Today, we have an interview with Roy Calbeck, a unicorn who ran for governor in Arizona under the Reform Party. My questions will be in bold.
Dan Wolfgang: How about a little introduction for our readers to start things off?
Roy Calbeck: I’m Scott Malcomson, 1998 gubernatorial candidate for the Arizona Reform Party. I was also a state delegate to the party’s split 2000 convention in opposition to Patrick J. Buchanan, and served as the AZRP’s State Secretary from 2002 – 2005.
On a campaign of $1000, with only 800 registered Reformers in Arizona, I was able to get on the ballot and obtained approximately 8500 votes by participating in town halls and the televised debates.
Beyond that, I’m a Gulf War vet who served with the 3rd Armored Cavalry Regiment as an M1A1 Abrams crewman, and am currently semi-retired after more than 20 years as an IT tech.
Dan: Could you tell us more about your time with the Arizona Reform Party? What tenants of the party most appealed to you?
Roy: The RPUSA’s political tenets were—and in my view, remain—the best political platform possible. They were also the LAST party I looked into when I decided to try a run for office.
I first gave the Democrats a shot, and they immediately provided their litmus test: do I support firearms as an individual’s right under the US Constitution. Yes, I said. They said they oppose that position, and believe no US citizen has any right to any arms. So that was that.
Second, I went to the Republicans, who were much more polite but also asserted that they did not want a moderate when it came to abortion rights. So that was that.
Then the Libertarians, whose county chair said he would sue me personally if I ran as their party’s candidate for any office whatsoever without complete and total support for legalization of all drugs across the board. Yes, he said, this also meant legalizing PCP for over-the-counter purchases. When I said that was a completely unelectable position, he said “the Libertarian Party is not about winning elections”.
The only other party in Arizona with ballot access at the time—thanks to Ross Perot’s 8% popular vote in 1996—was the Reform Party. Arizona’s break-point for defining a “major party” required 5%. So even though it had only 800 registrants, it qualified for major party standing and ballot access.
Here was the peculiar genius of Reform: everything was about reining in government waste and spending. All social ideology was relegated to the individual candidates. Therefore, you could have a pot-smoking hippie and a deeply-conservative bishop running for the same office in the same primary and the party would do nothing to obstruct either. The result was not only that the extremes showed up, but also a wide spectrum across the center.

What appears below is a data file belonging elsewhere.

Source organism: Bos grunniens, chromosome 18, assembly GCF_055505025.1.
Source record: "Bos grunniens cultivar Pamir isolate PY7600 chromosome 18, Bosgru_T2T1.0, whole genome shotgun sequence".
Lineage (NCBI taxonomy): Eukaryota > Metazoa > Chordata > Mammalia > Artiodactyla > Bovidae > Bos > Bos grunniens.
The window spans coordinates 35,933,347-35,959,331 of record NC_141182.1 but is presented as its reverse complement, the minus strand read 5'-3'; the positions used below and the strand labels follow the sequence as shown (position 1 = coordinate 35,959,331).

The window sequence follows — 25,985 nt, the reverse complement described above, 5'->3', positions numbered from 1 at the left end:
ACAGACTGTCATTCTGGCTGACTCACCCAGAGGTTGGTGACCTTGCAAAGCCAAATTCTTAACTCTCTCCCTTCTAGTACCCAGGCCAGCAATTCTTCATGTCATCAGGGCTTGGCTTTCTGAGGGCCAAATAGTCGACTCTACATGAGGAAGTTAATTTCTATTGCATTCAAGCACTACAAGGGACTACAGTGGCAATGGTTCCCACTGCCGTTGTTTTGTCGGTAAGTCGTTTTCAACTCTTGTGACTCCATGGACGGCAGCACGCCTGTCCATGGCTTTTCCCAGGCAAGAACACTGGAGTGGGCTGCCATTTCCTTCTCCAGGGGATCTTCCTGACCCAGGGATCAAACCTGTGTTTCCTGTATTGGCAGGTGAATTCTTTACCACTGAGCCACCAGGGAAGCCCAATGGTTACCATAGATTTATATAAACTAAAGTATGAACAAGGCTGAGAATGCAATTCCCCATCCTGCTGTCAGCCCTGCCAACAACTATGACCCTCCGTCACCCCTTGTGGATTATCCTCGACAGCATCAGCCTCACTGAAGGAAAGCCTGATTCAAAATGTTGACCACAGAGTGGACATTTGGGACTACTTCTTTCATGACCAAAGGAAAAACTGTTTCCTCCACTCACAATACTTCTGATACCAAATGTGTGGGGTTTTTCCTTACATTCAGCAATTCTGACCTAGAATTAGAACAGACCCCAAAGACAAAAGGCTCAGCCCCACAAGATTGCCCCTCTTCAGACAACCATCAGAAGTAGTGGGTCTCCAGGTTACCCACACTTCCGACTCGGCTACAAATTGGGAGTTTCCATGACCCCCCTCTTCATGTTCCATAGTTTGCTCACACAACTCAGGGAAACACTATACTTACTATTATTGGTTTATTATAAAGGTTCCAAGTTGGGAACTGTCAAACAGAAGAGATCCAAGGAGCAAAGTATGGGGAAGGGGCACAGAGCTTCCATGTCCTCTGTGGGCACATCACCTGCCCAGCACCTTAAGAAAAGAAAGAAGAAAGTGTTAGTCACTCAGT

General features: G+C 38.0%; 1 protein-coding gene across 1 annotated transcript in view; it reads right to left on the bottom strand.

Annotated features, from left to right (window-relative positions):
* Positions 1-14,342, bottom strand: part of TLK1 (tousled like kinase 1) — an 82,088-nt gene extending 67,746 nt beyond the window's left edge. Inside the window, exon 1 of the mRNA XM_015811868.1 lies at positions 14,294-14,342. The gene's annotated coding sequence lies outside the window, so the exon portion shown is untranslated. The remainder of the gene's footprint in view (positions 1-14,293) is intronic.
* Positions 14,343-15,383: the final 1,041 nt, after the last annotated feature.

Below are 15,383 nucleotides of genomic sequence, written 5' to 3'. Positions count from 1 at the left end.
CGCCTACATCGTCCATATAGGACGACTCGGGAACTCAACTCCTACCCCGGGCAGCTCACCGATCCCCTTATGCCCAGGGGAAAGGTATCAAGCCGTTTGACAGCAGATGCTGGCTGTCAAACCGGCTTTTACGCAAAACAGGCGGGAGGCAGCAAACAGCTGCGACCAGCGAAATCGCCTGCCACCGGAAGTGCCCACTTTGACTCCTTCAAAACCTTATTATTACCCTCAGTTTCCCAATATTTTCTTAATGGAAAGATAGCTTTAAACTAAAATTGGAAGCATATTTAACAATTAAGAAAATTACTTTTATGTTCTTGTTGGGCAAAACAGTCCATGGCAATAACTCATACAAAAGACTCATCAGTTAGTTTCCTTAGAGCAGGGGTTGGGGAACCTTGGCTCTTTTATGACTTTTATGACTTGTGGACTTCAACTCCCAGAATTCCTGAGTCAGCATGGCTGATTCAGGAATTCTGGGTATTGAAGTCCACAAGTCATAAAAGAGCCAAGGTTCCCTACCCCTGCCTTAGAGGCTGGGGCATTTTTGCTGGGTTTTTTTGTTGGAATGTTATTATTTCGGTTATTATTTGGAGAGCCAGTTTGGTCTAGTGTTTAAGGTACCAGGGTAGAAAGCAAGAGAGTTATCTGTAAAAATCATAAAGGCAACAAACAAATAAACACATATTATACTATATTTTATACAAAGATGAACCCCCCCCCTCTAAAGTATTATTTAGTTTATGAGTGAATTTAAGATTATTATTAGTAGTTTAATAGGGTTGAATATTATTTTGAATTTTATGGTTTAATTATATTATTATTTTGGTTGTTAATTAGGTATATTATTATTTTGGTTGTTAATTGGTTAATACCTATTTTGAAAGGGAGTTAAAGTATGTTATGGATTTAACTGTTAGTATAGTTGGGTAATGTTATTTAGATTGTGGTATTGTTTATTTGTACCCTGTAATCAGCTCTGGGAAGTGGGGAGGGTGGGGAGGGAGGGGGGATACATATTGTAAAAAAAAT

It was the ultimate expression of “Big Tent” ideals, bound only by the central focus that government was out of control and needed some serious pruning. The primary system would allow individual regions to be represented by the ideology they felt best suited them instead of the GOP/DNC one-size-fits-all.
Unfortunately, this is also where the Party’s infighting came from, and it’s what made coalition battles over the internal power structure both a necessity and a curse.
I think that’s a good if lengthy summation.
Dan: Donald Trump’s first bid for presidency was under a Reform Party ticket. Have you met with Trump while in the Reform Party, and what were your opinions of him at the time of his 2000 presidential run?
Roy: He did not have a 2000 Reform Party Presidential run. Trump only launched an exploratory bid, and was asked at the first party meeting he attended whether or not he knew anything about the party’s platform. He said he didn’t, and the response was to thank him for his interest.
In 2000, there were a wide variety of candidates for President—I should know, I saw them all on stage. The National Convention had been split by Patrick J. Buchanan, who made a takeover bid for the party as a whole. In all states where he did not get the party nomination, he founded and ran a parallel group called the “Freedom Party”, which registered State-by-State claiming it was the Reform Party’s actual affiliate.
With one exception, the States refused to rule against Buchanan, claiming “this is an internal party affair” and asserting neutrality.
Buchanan, however, was backed by the RPUSA Chairman and Treasurer, who controlled the party coffers and venue. We were forced to come up with a new National Convention virtually overnight—and we did, ultimately selecting John Hagelin from the Natural Law Party as our candidate.
Trump was nowhere to be seen in any of this.
As for my opinions of him in 2000, they were largely the same as they always have been… prior to his election in 2016, that is. I saw him as a self-aggrandizing real-estate mogul, and little more.
One more thing about the 2000 National—Hagelin was up against about half a dozen other candidates, any of whom could have won by acclamation. Our rule was that anyone who otherwise qualified for the campaign itself could take the stage and make their pitch. Two of those were the bishop and the pothead I mentioned before, the latter wearing an actual muu-muu on stage.
And everyone got to make their pitches with politeness and acceptance. No booing, fighting, shouting people down. I wish all political events could be as open, accepting and freewheeling as the 2000 Reform Party National Convention was. Contrast THAT to Buchanan’s farce and you’ll see why I consider the man a legitimate enemy of democracy.
Dan: Can you elaborate on your thoughts about the direction Pat Buchanan took the Reform Party?
Roy: Purely and simply, it was a hijack with malice aforethought. We eventually managed to eject all of his leadership by 2004, and as soon as that happened the remaining “Freedom Party” outfits (as well as the actual RP State affiliates he’d managed to win legitimately) went dead. They looted the coffers, drove off the membership, refused to hold any functions not required by law, ran no candidates—it was clear that the intent all along had simply been to eliminate a competing party which had just begun to emerge on the national stage.